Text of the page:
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Advisor Assignments

Undeclared Advising

All current students (including first, second, third and fourth majors, and returning sophomore undeclared advisees) are divided by all authorized faculty lines throughout the three undergraduate schools. (Authorized faculty lines are all continuing designated faculty lines in each undergraduate school regardless of whether the lines are filled or whether faculty are on leave or sabbatical.) The resulting number (typically around 12) represents the optimum advising load per faculty line. Of course, with varying class sizes, faculty on leave, unfilled lines, and faculty assigned to other duties for short durations, the true "average" can sometimes be higher.

The total number of assigned advisees for each faculty member is reviewed, and department chairs use that number to determine how many new first-year or transfer advisees each person has room to add. First and second major advisees, undeclared-student advisees, and interdisciplinary advisees are all considered at this point, as are things like unusual assignments and outside commitments. 

Once department chairs determine how many advisees can be assigned to each advisor, the Director of Advising works to hand-match advisors and advisees. This is done by combining information provided by advisors and by the “Information for Academic Advisor” forms completed by new students. The matching process includes consideration of academic interests, personal information, and activities/interests. Students stay with their first advisor in most cases until they declare a major. At that time, the major department assigns the student to an available faculty member as advisor.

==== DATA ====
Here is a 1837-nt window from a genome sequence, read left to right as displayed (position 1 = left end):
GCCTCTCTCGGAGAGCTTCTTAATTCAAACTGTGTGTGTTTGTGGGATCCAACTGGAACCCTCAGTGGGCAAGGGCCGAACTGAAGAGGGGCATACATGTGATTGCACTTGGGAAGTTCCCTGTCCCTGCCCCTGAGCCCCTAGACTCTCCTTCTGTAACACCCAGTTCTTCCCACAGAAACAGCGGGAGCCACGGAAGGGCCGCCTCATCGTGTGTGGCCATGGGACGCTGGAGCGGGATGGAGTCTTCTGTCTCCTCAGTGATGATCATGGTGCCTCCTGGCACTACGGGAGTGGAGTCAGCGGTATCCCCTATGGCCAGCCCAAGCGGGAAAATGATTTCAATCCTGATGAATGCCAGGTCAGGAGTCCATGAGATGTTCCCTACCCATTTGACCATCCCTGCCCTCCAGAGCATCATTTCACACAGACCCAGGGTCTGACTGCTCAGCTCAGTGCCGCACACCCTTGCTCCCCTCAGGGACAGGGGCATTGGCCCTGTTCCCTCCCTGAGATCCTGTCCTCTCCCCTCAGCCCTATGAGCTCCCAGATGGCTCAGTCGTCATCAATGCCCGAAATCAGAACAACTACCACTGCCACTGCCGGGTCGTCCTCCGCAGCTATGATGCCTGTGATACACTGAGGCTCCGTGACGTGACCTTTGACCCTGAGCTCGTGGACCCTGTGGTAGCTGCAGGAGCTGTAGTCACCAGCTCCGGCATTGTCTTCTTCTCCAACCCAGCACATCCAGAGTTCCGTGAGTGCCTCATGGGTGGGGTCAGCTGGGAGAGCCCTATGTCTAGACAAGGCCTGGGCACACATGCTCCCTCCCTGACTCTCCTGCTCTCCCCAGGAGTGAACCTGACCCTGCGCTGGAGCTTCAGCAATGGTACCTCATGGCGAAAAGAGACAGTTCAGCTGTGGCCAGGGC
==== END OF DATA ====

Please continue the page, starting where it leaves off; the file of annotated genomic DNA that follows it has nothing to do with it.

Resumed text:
The advisor assignment process is typically completed during summer for new incoming students, and during winter break for new spring transfer students. Should an academic advisor become unavailable for some reason (sabbatical, personal leave, leaving the university, etc.), the AARC director will reassign that person's advisees, after contacting each, to an appropriate advisor.


Major Advising

Typically, students are assigned to an advisor as they declare their major. The AARC uses a rotation procedure to create a balance among faculty advisors. The process is handled differently in a few departments.

Who is my advisor?

At any time, if a student is uncertain who her/his advisor is, an advisor is unavailable, or there are questions an advisor can't answer, the AARC staff is happy to help. Contact us at advising@richmond.edu or stop by our offices in Boatwright Admin. Wing Room 025.